The Supreme Court on Monday said a borrower must be accorded a hearing before an account is classified as "fraud" and a reasoned order must follow if such an action is taken. The top court was hearing a bunch of petitions that challenged a 2016 circular issued by the Reserve Bank of India (RBI) which allowed banks to deem accounts of wilful defaulters as fraudulent in a unilateral manner.
A Supreme Court bench headed by Chief Justice D Y Chandrachud, while upholding a Telangana High Court verdict from 2020, said that a classification of accounts as fraud results in civil and criminal consequences for borrowers and hence, an opportunity of hearing must be granted to such persons under the Master Directions on Fraud.
"Opportunity of hearing must be given by the banks to the borrowers before classifying their accounts as fraud under the Master Directions on fraud," the bench said.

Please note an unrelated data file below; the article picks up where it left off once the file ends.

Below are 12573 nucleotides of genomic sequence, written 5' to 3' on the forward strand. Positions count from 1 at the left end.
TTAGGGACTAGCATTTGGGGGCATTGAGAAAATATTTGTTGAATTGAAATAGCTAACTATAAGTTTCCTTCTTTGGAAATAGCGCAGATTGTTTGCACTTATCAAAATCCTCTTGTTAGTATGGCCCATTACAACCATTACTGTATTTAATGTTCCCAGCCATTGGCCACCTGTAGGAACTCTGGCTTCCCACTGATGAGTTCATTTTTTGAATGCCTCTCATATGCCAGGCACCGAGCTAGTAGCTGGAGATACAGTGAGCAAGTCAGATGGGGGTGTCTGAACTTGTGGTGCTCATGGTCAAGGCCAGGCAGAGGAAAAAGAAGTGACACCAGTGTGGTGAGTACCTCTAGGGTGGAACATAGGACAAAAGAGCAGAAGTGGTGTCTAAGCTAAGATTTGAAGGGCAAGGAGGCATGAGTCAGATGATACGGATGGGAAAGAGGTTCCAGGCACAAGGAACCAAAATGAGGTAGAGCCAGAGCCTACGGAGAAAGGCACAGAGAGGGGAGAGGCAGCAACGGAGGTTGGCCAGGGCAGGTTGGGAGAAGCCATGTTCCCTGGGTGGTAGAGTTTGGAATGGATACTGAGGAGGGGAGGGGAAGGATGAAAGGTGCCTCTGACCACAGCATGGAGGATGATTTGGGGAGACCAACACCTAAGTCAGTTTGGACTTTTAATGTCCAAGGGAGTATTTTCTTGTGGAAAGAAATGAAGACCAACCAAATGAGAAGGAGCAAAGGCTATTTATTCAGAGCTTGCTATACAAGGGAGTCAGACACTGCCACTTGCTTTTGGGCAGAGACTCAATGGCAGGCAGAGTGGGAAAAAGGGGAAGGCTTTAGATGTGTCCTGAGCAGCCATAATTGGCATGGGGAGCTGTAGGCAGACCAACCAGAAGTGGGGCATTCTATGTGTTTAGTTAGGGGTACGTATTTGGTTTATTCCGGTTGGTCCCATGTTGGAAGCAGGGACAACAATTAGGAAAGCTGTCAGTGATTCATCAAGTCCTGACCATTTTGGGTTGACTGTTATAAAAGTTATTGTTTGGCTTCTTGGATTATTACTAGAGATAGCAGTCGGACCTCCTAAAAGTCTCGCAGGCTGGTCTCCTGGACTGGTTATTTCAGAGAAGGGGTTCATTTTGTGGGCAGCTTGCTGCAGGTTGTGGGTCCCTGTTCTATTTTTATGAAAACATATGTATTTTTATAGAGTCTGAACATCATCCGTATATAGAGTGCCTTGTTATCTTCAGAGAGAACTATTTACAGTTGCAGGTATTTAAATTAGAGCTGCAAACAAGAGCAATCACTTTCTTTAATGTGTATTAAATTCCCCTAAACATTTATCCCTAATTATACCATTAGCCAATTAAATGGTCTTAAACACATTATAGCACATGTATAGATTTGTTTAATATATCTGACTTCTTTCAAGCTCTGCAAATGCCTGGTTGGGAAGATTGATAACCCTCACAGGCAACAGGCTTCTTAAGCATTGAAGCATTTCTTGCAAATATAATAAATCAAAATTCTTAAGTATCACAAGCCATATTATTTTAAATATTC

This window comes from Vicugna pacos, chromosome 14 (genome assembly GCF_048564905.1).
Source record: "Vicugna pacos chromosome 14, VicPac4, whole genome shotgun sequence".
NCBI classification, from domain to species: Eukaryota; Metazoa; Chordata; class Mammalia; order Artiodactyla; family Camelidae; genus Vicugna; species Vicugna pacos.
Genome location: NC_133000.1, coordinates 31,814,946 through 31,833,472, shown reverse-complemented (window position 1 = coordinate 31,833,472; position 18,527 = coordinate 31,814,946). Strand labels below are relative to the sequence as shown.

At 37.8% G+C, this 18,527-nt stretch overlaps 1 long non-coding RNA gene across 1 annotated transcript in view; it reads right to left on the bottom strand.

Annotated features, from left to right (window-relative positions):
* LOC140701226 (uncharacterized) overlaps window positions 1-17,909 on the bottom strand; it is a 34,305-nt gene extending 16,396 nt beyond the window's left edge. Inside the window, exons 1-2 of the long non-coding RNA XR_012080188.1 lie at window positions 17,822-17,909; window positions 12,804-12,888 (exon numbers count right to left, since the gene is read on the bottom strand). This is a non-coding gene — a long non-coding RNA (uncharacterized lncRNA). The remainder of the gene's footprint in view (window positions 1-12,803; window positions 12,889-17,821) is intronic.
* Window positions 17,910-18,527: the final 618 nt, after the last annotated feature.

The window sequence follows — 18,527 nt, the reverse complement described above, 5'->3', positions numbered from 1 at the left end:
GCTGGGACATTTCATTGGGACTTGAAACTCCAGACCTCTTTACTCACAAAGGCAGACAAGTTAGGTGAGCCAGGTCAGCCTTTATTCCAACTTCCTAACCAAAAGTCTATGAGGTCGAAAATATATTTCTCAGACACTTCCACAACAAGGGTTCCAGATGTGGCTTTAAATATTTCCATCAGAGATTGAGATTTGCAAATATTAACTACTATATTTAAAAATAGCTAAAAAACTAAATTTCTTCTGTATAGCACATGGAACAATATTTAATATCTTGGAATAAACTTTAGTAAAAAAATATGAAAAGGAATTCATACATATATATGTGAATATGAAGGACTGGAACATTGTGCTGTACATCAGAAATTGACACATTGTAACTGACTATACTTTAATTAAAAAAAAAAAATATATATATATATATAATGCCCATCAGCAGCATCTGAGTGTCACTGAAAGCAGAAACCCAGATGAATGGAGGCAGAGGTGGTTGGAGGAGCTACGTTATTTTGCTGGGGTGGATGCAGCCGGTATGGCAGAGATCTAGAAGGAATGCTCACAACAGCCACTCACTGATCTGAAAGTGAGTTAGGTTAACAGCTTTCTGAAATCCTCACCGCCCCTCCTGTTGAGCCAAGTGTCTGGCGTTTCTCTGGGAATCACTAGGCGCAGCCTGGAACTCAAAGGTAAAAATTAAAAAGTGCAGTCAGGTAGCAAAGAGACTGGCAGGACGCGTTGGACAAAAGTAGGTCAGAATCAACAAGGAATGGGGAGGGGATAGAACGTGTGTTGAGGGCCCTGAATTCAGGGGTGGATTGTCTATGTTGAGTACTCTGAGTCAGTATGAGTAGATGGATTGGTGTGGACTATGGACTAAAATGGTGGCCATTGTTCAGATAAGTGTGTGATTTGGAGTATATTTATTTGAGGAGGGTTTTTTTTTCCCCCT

In the absence of such a hearing, it is equivalent to "blacklisting" a borrower from availing any credit facilities in the future, the apex court noted.
The Telangana High Court verdict dated December 10, 2020 had similarly ruled for RBI to ensure that principles of natural justice be read into the clauses in the master circular issued by the central bank. The high court stated back then that natural justice would allow for everyone to have a hearing before a decision was passed against them.
This decision was subsequently challenged in the Supreme Court by RBI and State Bank of India (SBI) on the grounds that providing an opportunity of hearing to the borrower before reporting fraud could defeat the entire point of 2016 circular, which is to detect fraud at the earliest.
With PTI inputs